MPO

Hanover, PA

#17 Nov 7, 2010
common sense wrote:
It is a sad situation but what is the bank supposed to do? Are they to say its okay you missed a payment just forget about it? How is it their fault the economy sucks? If you lose your job or get one that pays less how is that their fault? Thats the way life is if you can't afford your loan at anytime until its paid in full you default on your contract it's not their fault! We need to stop blaming everything on everybody else. How many people got mortages that maxed them out and now they can't afford it? Who's fault is it if they lose their home, car, or whatever?
If the bank raise interest and fee that the house was no longer affordable!
Stumpy

Brooklyn, NY

#18 Nov 7, 2010
FORCLOSURE IS THE RESULT OF TWO PARTS. Banks lending people money for homes they could. not afford and made the people what you call house broke. They even had to include peoples part time jobs as an income to qualify. Next people accepting the loans so they could get their dream homes at a young age. Than their taxs went up 30 dollars. a year and they cried they can't afford it. I am sorry but I waited until my mid 3os to buy a house to make sure I had adequate down payment. Today you can go by homes owned by young people and see 2 new cars and a boat orcamper in the driveway with payments of 2000 plus a month where do these people work.
MJ57Jam

Carlisle, PA

#19 Nov 7, 2010
Common sense wrote:
<quoted text>
If that were the case, no one would buy a house! We have faith going into a home not to ever experience a hardship of any kind, the hardships that affected everyone were economy driven which we can thank Wall street for! now gently put your head back in the sand, and pray you never experience a financial hardship.
"Common sense" this is not. There was a time when people knew they had to plan for emergencies like losing a job or a serious illness in the family. They waited to buy a home until they had a cushion they could rely on in times of hardship. Nowadays, if we make enough money each month to afford a mortgage payment, we think its time to buy. Thus, when living paycheck to paycheck should not be time to buy a house. Blame it all on Wall Street? Or how about the loan industry approving people who will lose everything if a hardship occurs?
MJ57Jam

Carlisle, PA

#20 Nov 7, 2010
Stumpy wrote:
FORCLOSURE IS THE RESULT OF TWO PARTS. Banks lending people money for homes they could. not afford and made the people what you call house broke. They even had to include peoples part time jobs as an income to qualify. Next people accepting the loans so they could get their dream homes at a young age. Than their taxs went up 30 dollars. a year and they cried they can't afford it. I am sorry but I waited until my mid 3os to buy a house to make sure I had adequate down payment. Today you can go by homes owned by young people and see 2 new cars and a boat orcamper in the driveway with payments of 2000 plus a month where do these people work.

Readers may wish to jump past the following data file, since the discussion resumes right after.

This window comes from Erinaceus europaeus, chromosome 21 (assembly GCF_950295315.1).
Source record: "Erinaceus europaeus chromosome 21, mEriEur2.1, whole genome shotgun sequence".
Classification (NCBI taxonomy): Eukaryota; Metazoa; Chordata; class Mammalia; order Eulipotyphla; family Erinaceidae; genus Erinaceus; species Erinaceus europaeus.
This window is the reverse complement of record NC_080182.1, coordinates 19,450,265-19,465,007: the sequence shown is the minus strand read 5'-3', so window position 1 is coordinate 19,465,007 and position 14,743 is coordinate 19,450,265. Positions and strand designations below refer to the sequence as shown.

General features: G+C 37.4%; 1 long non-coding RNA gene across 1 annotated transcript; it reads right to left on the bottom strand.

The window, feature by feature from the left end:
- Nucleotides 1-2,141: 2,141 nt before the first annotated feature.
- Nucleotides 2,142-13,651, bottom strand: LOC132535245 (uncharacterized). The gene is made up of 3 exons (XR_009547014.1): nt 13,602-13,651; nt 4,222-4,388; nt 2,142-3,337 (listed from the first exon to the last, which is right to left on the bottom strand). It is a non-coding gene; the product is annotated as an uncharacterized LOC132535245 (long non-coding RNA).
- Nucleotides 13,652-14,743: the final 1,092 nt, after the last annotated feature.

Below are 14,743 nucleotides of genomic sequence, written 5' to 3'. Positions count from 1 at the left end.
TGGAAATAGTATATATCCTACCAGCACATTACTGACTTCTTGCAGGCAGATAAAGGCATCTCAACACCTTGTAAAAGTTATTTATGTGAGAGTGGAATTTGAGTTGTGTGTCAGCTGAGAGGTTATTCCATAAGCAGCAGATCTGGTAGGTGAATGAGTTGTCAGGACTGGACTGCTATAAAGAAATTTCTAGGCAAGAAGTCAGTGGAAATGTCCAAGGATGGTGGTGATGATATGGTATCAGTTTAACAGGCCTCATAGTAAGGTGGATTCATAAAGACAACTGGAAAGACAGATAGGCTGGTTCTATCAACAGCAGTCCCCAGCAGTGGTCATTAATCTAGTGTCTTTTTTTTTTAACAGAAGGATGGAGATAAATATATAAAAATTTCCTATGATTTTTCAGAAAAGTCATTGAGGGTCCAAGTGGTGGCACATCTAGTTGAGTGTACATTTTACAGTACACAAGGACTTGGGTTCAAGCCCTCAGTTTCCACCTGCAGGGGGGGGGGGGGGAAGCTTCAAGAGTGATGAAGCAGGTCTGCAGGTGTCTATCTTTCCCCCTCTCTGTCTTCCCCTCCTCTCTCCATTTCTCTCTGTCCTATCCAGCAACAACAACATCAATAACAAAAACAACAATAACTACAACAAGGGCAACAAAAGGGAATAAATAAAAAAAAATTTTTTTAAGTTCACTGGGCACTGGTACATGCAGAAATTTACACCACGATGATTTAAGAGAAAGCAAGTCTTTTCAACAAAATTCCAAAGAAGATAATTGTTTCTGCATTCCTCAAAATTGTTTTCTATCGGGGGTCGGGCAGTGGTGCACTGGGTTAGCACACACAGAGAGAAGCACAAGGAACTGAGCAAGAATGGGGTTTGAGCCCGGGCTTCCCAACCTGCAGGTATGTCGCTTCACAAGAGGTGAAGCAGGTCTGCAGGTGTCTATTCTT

Exactly, Stumpy. I know lots of people w/pretty good jobs who have a giant house, a couple vehicles, maybe a boat, take a couple trips every year, have several credit cards & several kids. They think they are doing great. Of course they have NOTHING in the bank, are poorly insured, are living paycheck to paycheck. They will be completely screwed if a job is lost or cut back or someone in the family becomes ill. It has become the American way.......the evidence is in the posts.

Tell me when this thread is updated:

Subscribe Now Add to my Tracker
First Prev
of 3
Next Last

Add your comments below

Characters left: 4000

Please note by submitting this form you acknowledge that you have read the Terms of Service and the comment you are posting is in compliance with such terms. Be polite. Inappropriate posts may be removed by the moderator. Send us your feedback.

Foreclosures Discussions

Title Updated Last By Comments
Paulson seeks rest of bailout (Dec '08) Sep 28 Swedenforever 12
Bank Of America Improves Foreclosure Image (Oct '12) Sep 23 Across the Ocean 4
How Fannie Mae And Freddie Mac Were Saved Sep 21 jmyers 1
Maps Illustrate Mortgage-Lending Boom and Bust ... Sep 19 Zombie Corpse Rental 1
With no place to go (Apr '11) Sep '14 Carly Winegarten 191
Home foreclosures continue to rise (Apr '09) Sep '14 slipping housing ... 3
Florida AG and lawmakers commit $260M bank sett... (Nov '12) Sep '14 williamscharles71 3

Foreclosures People Search

Addresses and phone numbers for FREE